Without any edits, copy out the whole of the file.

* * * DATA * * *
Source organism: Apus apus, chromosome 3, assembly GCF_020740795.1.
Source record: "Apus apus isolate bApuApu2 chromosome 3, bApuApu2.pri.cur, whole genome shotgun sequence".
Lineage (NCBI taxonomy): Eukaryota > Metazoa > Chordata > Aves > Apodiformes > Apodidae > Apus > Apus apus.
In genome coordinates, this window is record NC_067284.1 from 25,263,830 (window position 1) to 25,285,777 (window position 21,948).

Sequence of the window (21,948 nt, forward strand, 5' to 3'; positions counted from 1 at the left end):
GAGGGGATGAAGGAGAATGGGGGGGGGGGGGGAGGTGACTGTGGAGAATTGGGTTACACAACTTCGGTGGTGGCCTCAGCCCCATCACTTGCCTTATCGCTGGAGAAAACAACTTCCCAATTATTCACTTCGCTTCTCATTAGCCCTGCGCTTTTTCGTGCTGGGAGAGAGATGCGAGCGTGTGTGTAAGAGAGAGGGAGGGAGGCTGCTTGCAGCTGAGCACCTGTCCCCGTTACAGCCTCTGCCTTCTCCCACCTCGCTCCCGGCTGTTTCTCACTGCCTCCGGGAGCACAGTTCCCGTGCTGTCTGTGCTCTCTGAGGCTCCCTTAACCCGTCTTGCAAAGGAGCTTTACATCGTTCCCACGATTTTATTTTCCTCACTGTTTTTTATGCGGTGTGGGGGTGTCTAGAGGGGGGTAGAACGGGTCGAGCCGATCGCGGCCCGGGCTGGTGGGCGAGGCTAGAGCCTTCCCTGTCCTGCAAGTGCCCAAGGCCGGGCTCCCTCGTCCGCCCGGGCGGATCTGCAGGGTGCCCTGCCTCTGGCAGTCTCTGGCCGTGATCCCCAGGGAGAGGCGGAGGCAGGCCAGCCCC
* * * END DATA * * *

Source organism: Apus apus, chromosome 3, assembly GCF_020740795.1.
Source record: "Apus apus isolate bApuApu2 chromosome 3, bApuApu2.pri.cur, whole genome shotgun sequence".
Lineage (NCBI taxonomy): Eukaryota > Metazoa > Chordata > Aves > Apodiformes > Apodidae > Apus > Apus apus.
In genome coordinates, this window is record NC_067284.1 from 25,263,830 (window position 1) to 25,285,777 (window position 21,948).

Sequence of the window (21,948 nt, forward strand, 5' to 3'; positions counted from 1 at the left end):
GAGGGGATGAAGGAGAATGGGGGGGGGGGGGGAGGTGACTGTGGAGAATTGGGTTACACAACTTCGGTGGTGGCCTCAGCCCCATCACTTGCCTTATCGCTGGAGAAAACAACTTCCCAATTATTCACTTCGCTTCTCATTAGCCCTGCGCTTTTTCGTGCTGGGAGAGAGATGCGAGCGTGTGTGTAAGAGAGAGGGAGGGAGGCTGCTTGCAGCTGAGCACCTGTCCCCGTTACAGCCTCTGCCTTCTCCCACCTCGCTCCCGGCTGTTTCTCACTGCCTCCGGGAGCACAGTTCCCGTGCTGTCTGTGCTCTCTGAGGCTCCCTTAACCCGTCTTGCAAAGGAGCTTTACATCGTTCCCACGATTTTATTTTCCTCACTGTTTTTTATGCGGTGTGGGGGTGTCTAGAGGGGGGTAGAACGGGTCGAGCCGATCGCGGCCCGGGCTGGTGGGCGAGGCTAGAGCCTTCCCTGTCCTGCAAGTGCCCAAGGCCGGGCTCCCTCGTCCGCCCGGGCGGATCTGCAGGGTGCCCTGCCTCTGGCAGTCTCTGGCCGTGATCCCCAGGGAGAGGCGGAGGCAGGCCAGCCCC